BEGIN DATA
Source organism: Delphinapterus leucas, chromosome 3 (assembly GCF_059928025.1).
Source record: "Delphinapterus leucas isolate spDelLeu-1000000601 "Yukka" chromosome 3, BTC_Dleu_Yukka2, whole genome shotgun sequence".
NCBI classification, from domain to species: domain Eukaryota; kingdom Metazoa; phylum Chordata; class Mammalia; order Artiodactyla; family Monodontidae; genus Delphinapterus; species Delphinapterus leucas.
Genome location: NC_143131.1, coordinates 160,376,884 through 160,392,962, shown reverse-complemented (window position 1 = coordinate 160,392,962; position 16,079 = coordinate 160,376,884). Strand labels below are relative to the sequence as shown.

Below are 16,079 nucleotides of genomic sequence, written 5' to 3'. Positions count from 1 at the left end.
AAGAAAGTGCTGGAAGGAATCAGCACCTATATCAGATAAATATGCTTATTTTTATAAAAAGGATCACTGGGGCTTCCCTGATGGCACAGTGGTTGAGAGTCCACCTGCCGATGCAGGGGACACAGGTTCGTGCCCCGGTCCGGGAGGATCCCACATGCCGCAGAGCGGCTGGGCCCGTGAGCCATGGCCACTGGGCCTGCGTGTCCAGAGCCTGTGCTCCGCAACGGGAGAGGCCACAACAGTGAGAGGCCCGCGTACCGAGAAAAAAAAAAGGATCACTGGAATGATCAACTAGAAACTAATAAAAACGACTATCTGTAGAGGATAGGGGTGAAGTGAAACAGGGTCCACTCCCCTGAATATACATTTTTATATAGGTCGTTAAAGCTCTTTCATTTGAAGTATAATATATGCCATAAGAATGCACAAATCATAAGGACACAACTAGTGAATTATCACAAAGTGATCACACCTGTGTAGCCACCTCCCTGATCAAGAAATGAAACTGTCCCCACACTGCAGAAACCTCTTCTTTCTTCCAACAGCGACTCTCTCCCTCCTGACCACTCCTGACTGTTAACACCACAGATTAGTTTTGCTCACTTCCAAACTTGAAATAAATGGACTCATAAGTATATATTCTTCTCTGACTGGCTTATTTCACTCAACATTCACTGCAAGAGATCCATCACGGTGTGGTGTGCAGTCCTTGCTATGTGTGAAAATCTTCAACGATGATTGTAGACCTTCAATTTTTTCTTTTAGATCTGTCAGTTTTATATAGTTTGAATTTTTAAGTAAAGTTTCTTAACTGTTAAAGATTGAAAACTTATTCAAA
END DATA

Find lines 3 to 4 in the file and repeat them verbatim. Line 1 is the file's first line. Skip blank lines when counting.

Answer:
NCBI classification, from domain to species: domain Eukaryota; kingdom Metazoa; phylum Chordata; class Mammalia; order Artiodactyla; family Monodontidae; genus Delphinapterus; species Delphinapterus leucas.
Genome location: NC_143131.1, coordinates 160,376,884 through 160,392,962, shown reverse-complemented (window position 1 = coordinate 160,392,962; position 16,079 = coordinate 160,376,884). Strand labels below are relative to the sequence as shown.